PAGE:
The theme of the nose is ripe berries, with all the typical features of the 4 varieties in the blend – red current from Cabernet Sauvignon, blackberry from Merlot, plums and spices from Malbec and black jubes and musk from Petit Verdot.
In the same mould as the nose, the palate has great fruit concentration and length, courtesy of all the dark berry flavours. This sits over and all but covers a firm structure of acid and tannin, so the result is very drinkable.
The discussion of Amy’s begins with an apology. This wine has had very little airplay from us since the 2014 vintage and we feel we owe an explanation. It’s role in our portfolio is to introduce Moss Wood to new customers and which means it is sold quite widely across the wine trade in restaurants and liquor stores. Extensive distribution is very important but puts considerable pressure on our supplies, despite Amy’s being the biggest volume of wine we make. It so happens that yields in 2015 and 2016 were very low and therefore our quantities were well below average and both wines worked their way through our system unusually quickly and both without a newsletter to our Members. We simply couldn’t keep up and we trust we haven’t offended too many people.
With the 2017 vintage, yields were back to normal, Amy’s is back in our newsletter and our first red wine release from the 2017 vintage, one that was both exciting and challenging. Regular readers will recall its uncanny similarity with the great 1990 and from a quality perspective, 2017 looms as a significant competitor for its older sibling. If we look at the harvest details, we can see why this was.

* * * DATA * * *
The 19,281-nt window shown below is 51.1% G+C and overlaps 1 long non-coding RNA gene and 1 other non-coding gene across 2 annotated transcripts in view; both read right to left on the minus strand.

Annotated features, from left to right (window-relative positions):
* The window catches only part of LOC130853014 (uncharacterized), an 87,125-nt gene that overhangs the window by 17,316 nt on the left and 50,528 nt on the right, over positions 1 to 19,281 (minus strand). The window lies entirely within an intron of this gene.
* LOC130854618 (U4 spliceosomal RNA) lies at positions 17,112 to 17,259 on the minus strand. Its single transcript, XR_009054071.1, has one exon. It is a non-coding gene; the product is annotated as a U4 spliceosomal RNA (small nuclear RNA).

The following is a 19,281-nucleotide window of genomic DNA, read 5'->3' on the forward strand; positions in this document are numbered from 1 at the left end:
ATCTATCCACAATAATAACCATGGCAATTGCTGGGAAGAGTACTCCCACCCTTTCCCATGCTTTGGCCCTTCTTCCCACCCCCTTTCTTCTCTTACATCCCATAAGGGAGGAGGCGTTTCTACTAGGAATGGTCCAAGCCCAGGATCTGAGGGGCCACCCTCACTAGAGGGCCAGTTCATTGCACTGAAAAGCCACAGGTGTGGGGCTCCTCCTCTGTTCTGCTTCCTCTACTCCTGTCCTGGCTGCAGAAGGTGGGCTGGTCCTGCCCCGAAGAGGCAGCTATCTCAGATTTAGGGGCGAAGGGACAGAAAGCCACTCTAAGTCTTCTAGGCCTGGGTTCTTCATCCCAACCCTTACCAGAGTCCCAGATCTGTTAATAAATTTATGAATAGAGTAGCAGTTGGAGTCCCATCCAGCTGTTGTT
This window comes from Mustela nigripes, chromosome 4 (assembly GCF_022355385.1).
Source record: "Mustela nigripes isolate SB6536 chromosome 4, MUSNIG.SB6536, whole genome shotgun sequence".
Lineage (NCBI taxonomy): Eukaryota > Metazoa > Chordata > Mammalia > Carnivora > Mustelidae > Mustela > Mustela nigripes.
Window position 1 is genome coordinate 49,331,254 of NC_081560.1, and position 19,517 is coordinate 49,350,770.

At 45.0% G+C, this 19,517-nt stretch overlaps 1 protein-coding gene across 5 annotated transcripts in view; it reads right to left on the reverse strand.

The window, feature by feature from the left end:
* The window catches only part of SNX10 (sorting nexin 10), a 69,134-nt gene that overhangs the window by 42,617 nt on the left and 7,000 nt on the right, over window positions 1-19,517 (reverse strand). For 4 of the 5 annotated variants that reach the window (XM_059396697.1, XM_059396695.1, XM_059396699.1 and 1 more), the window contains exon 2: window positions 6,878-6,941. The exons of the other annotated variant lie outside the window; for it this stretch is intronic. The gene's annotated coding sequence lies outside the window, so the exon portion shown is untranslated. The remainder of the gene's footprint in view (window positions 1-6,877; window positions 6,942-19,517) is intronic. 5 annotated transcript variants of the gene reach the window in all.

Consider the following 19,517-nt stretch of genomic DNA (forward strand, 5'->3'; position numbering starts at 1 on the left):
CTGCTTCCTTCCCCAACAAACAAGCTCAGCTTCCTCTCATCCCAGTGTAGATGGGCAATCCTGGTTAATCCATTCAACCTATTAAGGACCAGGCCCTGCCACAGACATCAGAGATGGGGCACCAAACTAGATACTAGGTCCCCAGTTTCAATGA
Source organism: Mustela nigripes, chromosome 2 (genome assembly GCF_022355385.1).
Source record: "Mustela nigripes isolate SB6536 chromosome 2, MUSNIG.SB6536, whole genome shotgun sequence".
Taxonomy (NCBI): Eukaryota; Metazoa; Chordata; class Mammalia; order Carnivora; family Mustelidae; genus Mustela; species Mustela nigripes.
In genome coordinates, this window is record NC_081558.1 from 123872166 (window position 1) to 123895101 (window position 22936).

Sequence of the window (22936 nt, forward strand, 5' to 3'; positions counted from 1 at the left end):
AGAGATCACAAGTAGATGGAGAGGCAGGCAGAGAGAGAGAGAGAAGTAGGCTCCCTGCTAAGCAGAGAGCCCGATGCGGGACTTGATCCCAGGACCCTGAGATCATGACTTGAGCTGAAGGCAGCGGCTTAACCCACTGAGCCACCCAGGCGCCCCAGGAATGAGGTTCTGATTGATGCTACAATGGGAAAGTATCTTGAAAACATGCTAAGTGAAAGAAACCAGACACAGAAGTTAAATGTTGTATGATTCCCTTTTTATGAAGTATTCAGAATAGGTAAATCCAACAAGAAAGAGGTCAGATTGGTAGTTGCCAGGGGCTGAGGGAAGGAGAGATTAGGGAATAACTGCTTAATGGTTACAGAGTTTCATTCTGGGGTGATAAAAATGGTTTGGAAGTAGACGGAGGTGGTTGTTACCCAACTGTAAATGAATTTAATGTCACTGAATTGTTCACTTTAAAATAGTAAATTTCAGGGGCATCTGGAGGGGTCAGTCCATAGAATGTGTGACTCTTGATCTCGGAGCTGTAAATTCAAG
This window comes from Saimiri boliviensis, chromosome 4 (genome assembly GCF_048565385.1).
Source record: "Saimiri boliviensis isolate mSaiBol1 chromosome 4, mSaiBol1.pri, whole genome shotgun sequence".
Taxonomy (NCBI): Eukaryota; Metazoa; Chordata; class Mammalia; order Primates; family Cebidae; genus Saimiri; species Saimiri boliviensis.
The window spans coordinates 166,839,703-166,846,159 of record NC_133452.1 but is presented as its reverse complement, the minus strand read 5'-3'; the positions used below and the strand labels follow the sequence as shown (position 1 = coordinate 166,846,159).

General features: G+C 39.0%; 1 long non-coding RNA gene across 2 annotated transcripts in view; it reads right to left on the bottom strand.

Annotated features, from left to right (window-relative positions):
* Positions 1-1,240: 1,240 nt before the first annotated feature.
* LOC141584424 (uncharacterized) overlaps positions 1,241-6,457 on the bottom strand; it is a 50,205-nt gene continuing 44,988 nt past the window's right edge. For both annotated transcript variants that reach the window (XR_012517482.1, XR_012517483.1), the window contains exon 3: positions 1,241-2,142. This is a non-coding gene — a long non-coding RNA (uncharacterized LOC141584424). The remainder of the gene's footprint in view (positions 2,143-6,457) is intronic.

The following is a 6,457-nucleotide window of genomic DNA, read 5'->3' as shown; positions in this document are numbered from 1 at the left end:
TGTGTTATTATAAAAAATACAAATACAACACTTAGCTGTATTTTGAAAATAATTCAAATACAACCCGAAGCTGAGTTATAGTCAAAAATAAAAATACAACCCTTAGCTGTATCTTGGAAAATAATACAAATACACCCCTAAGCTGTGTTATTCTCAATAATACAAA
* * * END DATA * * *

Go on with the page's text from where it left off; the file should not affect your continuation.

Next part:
The exciting part is in the consistency of the ripeness across all varieties. This is very important because our aim in making the Amy’s is to ensure the wine has good fruit depth, without an assertive structure. Each variety was picked over 13° Baume and the Merlot and Petit Verdot both got to 14°. This means they all have genuine fruit richness, leaving the tannins, even in the young wine, sitting nicely in the background.
So, what was the challenge? The harvest dates, of course! Instead of starting in mid-march with Malbec or Merlot, we didn’t take any fruit until 11th April. Cabernet Sauvignon has a median harvest date of 24th April but the last batch didn’t come off until the 29th! In a region where significant rain is always a risk from the middle of March onwards, this was indeed a challenge. We spent many hours assessing and reassessing the weather forecasts and we got lucky. Mother Nature decided to give us a classic west coast, Indian Summer, with no rain and balmy autumn days. Every day the forecast said fine was another day that we would delay picking and, in the end, the result is quite special.
Across all the varieties in the Amy’s blend, we use a similar technique, with fermentations in closed tanks, with pump-overs for colour and flavour extraction. Time on skins is typically shorter than the Moss Wood and Ribbon Vale reds, varying from 9 days for the Petit Verdot to 16 days for the Cabernet Sauvignon, Malbec and Merlot. After pressing, the wine was blended and then racked to 228 litre French oak barrels, although there was no new oak. Our intention is to ensure the Amy’s always has good fruit depth and so a short time in old barrels gives us sufficient complexity.
In June 2018 all barrels were racked and blended in stainless steel and assessed for tannin balance. Fining trials showed the wine to have excellent balance and so it remained untreated. It was then sterile filtered and bottled on 9th July, 2018.
Very deep brick red hue, almost blue tints, in bright condition